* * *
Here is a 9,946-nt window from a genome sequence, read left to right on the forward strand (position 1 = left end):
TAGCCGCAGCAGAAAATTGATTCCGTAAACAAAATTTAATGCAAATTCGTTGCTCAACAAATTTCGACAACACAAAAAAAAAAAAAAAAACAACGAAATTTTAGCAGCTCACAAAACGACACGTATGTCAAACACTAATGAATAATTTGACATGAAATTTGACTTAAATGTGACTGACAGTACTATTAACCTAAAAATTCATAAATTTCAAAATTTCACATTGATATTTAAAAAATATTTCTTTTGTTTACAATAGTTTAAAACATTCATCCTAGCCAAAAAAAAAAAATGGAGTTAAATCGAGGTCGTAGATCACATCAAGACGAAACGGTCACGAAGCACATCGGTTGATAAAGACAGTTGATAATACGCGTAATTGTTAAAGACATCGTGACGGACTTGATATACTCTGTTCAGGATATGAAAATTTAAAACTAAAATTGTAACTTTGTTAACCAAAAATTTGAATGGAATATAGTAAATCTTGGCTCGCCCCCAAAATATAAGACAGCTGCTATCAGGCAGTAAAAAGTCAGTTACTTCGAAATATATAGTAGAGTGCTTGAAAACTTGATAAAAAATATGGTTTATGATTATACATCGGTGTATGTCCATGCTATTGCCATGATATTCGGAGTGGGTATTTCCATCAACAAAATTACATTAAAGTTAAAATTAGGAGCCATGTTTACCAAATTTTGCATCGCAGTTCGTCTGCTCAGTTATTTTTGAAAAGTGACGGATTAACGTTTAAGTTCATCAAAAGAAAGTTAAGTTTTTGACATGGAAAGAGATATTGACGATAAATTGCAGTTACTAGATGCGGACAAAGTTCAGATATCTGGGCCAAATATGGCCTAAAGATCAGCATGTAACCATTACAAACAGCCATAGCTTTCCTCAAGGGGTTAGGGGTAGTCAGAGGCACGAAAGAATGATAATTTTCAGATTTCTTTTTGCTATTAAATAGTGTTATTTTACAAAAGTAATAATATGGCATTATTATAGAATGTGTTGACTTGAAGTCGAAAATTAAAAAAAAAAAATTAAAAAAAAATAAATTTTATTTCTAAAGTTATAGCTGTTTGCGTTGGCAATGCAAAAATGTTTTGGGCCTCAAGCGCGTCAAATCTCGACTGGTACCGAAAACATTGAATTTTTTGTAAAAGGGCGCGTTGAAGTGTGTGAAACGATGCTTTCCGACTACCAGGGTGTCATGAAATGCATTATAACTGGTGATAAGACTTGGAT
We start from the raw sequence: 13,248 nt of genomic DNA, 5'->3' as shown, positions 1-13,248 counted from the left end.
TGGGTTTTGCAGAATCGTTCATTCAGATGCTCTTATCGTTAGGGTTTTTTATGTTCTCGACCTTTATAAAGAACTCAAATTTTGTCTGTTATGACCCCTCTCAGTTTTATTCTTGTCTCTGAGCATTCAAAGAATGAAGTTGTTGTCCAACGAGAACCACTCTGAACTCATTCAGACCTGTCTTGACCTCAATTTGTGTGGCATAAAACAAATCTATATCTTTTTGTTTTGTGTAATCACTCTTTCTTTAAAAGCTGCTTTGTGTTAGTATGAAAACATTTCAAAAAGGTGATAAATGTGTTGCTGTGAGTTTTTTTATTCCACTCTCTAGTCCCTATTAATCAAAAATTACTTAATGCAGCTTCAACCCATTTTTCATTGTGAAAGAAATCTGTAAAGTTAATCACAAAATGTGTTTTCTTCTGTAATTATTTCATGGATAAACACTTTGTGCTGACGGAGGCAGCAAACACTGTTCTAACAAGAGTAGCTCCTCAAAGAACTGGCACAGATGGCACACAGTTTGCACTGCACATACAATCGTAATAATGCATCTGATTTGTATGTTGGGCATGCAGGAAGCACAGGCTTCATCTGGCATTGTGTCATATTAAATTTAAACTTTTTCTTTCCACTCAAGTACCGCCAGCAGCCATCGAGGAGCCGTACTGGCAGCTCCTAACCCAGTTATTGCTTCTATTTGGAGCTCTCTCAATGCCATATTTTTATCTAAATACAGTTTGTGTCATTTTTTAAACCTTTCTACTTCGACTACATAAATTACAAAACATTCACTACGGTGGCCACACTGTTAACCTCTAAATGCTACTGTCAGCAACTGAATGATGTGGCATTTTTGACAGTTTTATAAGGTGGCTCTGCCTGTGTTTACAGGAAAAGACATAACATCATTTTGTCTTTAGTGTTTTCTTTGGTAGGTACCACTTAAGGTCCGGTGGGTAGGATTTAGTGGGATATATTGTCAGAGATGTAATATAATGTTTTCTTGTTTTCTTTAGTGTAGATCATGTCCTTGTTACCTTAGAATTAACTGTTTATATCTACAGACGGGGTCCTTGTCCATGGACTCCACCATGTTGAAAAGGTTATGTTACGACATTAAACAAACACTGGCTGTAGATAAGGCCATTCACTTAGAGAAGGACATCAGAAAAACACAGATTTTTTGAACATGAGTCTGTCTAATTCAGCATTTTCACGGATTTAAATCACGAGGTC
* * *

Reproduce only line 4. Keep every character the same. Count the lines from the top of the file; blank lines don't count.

TGGGTTTTGCAGAATCGTTCATTCAGATGCTCTTATCGTTAGGGTTTTTTATGTTCTCGACCTTTATAAAGAACTCAAATTTTGTCTGTTATGACCCCTCTCAGTTTTATTCTTGTCTCTGAGCATTCAAAGAATGAAGTTGTTGTCCAACGAGAACCACTCTGAACTCATTCAGACCTGTCTTGACCTCAATTTGTGTGGCATAAAACAAATCTATATCTTTTTGTTTTGTGTAATCACTCTTTCTTTAAAAGCTGCTTTGTGTTAGTATGAAAACATTTCAAAAAGGTGATAAATGTGTTGCTGTGAGTTTTTTTATTCCACTCTCTAGTCCCTATTAATCAAAAATTACTTAATGCAGCTTCAACCCATTTTTCATTGTGAAAGAAATCTGTAAAGTTAATCACAAAATGTGTTTTCTTCTGTAATTATTTCATGGATAAACACTTTGTGCTGACGGAGGCAGCAAACACTGTTCTAACAAGAGTAGCTCCTCAAAGAACTGGCACAGATGGCACACAGTTTGCACTGCACATACAATCGTAATAATGCATCTGATTTGTATGTTGGGCATGCAGGAAGCACAGGCTTCATCTGGCATTGTGTCATATTAAATTTAAACTTTTTCTTTCCACTCAAGTACCGCCAGCAGCCATCGAGGAGCCGTACTGGCAGCTCCTAACCCAGTTATTGCTTCTATTTGGAGCTCTCTCAATGCCATATTTTTATCTAAATACAGTTTGTGTCATTTTTTAAACCTTTCTACTTCGACTACATAAATTACAAAACATTCACTACGGTGGCCACACTGTTAACCTCTAAATGCTACTGTCAGCAACTGAATGATGTGGCATTTTTGACAGTTTTATAAGGTGGCTCTGCCTGTGTTTACAGGAAAAGACATAACATCATTTTGTCTTTAGTGTTTTCTTTGGTAGGTACCACTTAAGGTCCGGTGGGTAGGATTTAGTGGGATATATTGTCAGAGATGTAATATAATGTTTTCTTGTTTTCTTTAGTGTAGATCATGTCCTTGTTACCTTAGAATTAACTGTTTATATCTACAGACGGGGTCCTTGTCCATGGACTCCACCATGTTGAAAAGGTTATGTTACGACATTAAACAAACACTGGCTGTAGATAAGGCCATTCACTTAGAGAAGGACATCAGAAAAACACAGATTTTTTGAACATGAGTCTGTCTAATTCAGCATTTTCACGGATTTAAATCACGAGGTC